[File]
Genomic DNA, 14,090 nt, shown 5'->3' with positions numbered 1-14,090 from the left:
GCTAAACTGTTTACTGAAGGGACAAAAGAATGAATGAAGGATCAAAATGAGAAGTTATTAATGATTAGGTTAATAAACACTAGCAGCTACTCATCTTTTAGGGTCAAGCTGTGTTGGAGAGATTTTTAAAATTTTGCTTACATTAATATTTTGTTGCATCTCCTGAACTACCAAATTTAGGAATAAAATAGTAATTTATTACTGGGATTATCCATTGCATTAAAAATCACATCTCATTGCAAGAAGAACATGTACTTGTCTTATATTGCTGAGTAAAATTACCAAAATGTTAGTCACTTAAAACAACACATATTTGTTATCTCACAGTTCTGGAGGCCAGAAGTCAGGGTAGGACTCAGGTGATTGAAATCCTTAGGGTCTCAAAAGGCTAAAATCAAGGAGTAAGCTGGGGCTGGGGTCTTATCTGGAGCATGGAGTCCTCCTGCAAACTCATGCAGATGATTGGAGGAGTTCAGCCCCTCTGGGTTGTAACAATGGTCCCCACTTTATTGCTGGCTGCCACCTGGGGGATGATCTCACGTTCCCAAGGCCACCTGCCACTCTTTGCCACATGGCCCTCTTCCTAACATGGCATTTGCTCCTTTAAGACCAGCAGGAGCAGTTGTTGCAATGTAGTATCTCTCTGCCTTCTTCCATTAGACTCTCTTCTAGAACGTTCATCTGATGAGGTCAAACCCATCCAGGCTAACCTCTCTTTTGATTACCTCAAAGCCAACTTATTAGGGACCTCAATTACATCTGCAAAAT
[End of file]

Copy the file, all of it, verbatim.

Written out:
Genomic DNA, 14,090 nt, shown 5'->3' with positions numbered 1-14,090 from the left:
GCTAAACTGTTTACTGAAGGGACAAAAGAATGAATGAAGGATCAAAATGAGAAGTTATTAATGATTAGGTTAATAAACACTAGCAGCTACTCATCTTTTAGGGTCAAGCTGTGTTGGAGAGATTTTTAAAATTTTGCTTACATTAATATTTTGTTGCATCTCCTGAACTACCAAATTTAGGAATAAAATAGTAATTTATTACTGGGATTATCCATTGCATTAAAAATCACATCTCATTGCAAGAAGAACATGTACTTGTCTTATATTGCTGAGTAAAATTACCAAAATGTTAGTCACTTAAAACAACACATATTTGTTATCTCACAGTTCTGGAGGCCAGAAGTCAGGGTAGGACTCAGGTGATTGAAATCCTTAGGGTCTCAAAAGGCTAAAATCAAGGAGTAAGCTGGGGCTGGGGTCTTATCTGGAGCATGGAGTCCTCCTGCAAACTCATGCAGATGATTGGAGGAGTTCAGCCCCTCTGGGTTGTAACAATGGTCCCCACTTTATTGCTGGCTGCCACCTGGGGGATGATCTCACGTTCCCAAGGCCACCTGCCACTCTTTGCCACATGGCCCTCTTCCTAACATGGCATTTGCTCCTTTAAGACCAGCAGGAGCAGTTGTTGCAATGTAGTATCTCTCTGCCTTCTTCCATTAGACTCTCTTCTAGAACGTTCATCTGATGAGGTCAAACCCATCCAGGCTAACCTCTCTTTTGATTACCTCAAAGCCAACTTATTAGGGACCTCAATTACATCTGCAAAAT